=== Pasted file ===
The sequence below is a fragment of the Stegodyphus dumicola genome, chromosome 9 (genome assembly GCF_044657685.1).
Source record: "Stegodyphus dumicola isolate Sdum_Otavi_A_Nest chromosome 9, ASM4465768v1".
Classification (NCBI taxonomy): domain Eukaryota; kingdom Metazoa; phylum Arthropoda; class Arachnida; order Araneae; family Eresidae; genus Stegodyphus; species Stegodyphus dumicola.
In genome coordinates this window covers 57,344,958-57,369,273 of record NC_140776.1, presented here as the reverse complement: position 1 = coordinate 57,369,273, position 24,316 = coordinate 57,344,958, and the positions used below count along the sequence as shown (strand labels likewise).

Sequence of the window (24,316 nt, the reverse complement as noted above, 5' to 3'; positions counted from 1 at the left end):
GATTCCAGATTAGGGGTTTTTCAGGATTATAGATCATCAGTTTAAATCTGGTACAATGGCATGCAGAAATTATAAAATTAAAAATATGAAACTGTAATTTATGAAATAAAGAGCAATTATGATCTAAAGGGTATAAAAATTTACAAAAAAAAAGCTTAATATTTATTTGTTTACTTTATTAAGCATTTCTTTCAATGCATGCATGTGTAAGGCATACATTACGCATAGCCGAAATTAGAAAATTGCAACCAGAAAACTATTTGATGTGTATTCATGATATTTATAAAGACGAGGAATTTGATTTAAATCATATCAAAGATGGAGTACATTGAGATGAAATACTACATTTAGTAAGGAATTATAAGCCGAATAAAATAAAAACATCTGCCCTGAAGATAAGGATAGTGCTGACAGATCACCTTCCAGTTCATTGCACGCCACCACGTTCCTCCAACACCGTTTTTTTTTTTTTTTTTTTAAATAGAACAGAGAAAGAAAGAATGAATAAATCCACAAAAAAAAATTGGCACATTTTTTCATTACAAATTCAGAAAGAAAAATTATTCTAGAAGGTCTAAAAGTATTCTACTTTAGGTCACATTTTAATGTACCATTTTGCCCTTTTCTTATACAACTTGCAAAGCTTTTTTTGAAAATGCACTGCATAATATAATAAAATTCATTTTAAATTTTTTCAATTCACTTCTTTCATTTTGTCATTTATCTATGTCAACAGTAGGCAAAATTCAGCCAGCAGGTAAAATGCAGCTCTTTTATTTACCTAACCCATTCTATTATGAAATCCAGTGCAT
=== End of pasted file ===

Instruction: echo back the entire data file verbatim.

The sequence below is a fragment of the Stegodyphus dumicola genome, chromosome 9 (genome assembly GCF_044657685.1).
Source record: "Stegodyphus dumicola isolate Sdum_Otavi_A_Nest chromosome 9, ASM4465768v1".
Classification (NCBI taxonomy): domain Eukaryota; kingdom Metazoa; phylum Arthropoda; class Arachnida; order Araneae; family Eresidae; genus Stegodyphus; species Stegodyphus dumicola.
In genome coordinates this window covers 57,344,958-57,369,273 of record NC_140776.1, presented here as the reverse complement: position 1 = coordinate 57,369,273, position 24,316 = coordinate 57,344,958, and the positions used below count along the sequence as shown (strand labels likewise).

Sequence of the window (24,316 nt, the reverse complement as noted above, 5' to 3'; positions counted from 1 at the left end):
GATTCCAGATTAGGGGTTTTTCAGGATTATAGATCATCAGTTTAAATCTGGTACAATGGCATGCAGAAATTATAAAATTAAAAATATGAAACTGTAATTTATGAAATAAAGAGCAATTATGATCTAAAGGGTATAAAAATTTACAAAAAAAAAGCTTAATATTTATTTGTTTACTTTATTAAGCATTTCTTTCAATGCATGCATGTGTAAGGCATACATTACGCATAGCCGAAATTAGAAAATTGCAACCAGAAAACTATTTGATGTGTATTCATGATATTTATAAAGACGAGGAATTTGATTTAAATCATATCAAAGATGGAGTACATTGAGATGAAATACTACATTTAGTAAGGAATTATAAGCCGAATAAAATAAAAACATCTGCCCTGAAGATAAGGATAGTGCTGACAGATCACCTTCCAGTTCATTGCACGCCACCACGTTCCTCCAACACCGTTTTTTTTTTTTTTTTTTTAAATAGAACAGAGAAAGAAAGAATGAATAAATCCACAAAAAAAAATTGGCACATTTTTTCATTACAAATTCAGAAAGAAAAATTATTCTAGAAGGTCTAAAAGTATTCTACTTTAGGTCACATTTTAATGTACCATTTTGCCCTTTTCTTATACAACTTGCAAAGCTTTTTTTGAAAATGCACTGCATAATATAATAAAATTCATTTTAAATTTTTTCAATTCACTTCTTTCATTTTGTCATTTATCTATGTCAACAGTAGGCAAAATTCAGCCAGCAGGTAAAATGCAGCTCTTTTATTTACCTAACCCATTCTATTATGAAATCCAGTGCAT